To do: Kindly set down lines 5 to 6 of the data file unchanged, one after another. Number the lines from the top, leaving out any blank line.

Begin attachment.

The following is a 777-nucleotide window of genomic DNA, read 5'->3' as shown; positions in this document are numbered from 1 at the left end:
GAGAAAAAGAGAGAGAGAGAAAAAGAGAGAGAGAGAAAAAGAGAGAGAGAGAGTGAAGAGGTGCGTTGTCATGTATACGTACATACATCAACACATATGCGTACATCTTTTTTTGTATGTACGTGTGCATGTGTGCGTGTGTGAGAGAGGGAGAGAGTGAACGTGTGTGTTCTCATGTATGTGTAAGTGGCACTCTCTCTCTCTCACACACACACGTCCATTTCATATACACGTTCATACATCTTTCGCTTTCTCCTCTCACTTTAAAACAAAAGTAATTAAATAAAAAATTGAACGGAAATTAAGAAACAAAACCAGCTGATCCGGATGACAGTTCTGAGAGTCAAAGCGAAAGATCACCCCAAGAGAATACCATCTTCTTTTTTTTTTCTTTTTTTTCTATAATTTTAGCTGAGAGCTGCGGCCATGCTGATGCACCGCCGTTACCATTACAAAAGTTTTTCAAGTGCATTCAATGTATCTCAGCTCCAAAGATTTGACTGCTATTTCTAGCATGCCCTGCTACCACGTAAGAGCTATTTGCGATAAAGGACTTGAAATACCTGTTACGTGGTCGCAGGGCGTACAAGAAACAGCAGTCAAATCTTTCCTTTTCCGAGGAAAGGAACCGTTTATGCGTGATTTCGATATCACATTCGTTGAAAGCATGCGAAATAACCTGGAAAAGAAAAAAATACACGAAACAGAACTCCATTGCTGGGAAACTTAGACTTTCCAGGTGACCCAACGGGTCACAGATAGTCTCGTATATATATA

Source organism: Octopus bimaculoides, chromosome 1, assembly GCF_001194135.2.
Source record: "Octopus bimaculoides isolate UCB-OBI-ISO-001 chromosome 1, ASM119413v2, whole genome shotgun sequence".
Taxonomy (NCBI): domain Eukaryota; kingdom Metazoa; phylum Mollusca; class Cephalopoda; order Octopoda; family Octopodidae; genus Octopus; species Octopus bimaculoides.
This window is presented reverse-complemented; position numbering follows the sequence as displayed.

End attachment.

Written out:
Taxonomy (NCBI): domain Eukaryota; kingdom Metazoa; phylum Mollusca; class Cephalopoda; order Octopoda; family Octopodidae; genus Octopus; species Octopus bimaculoides.
This window is presented reverse-complemented; position numbering follows the sequence as displayed.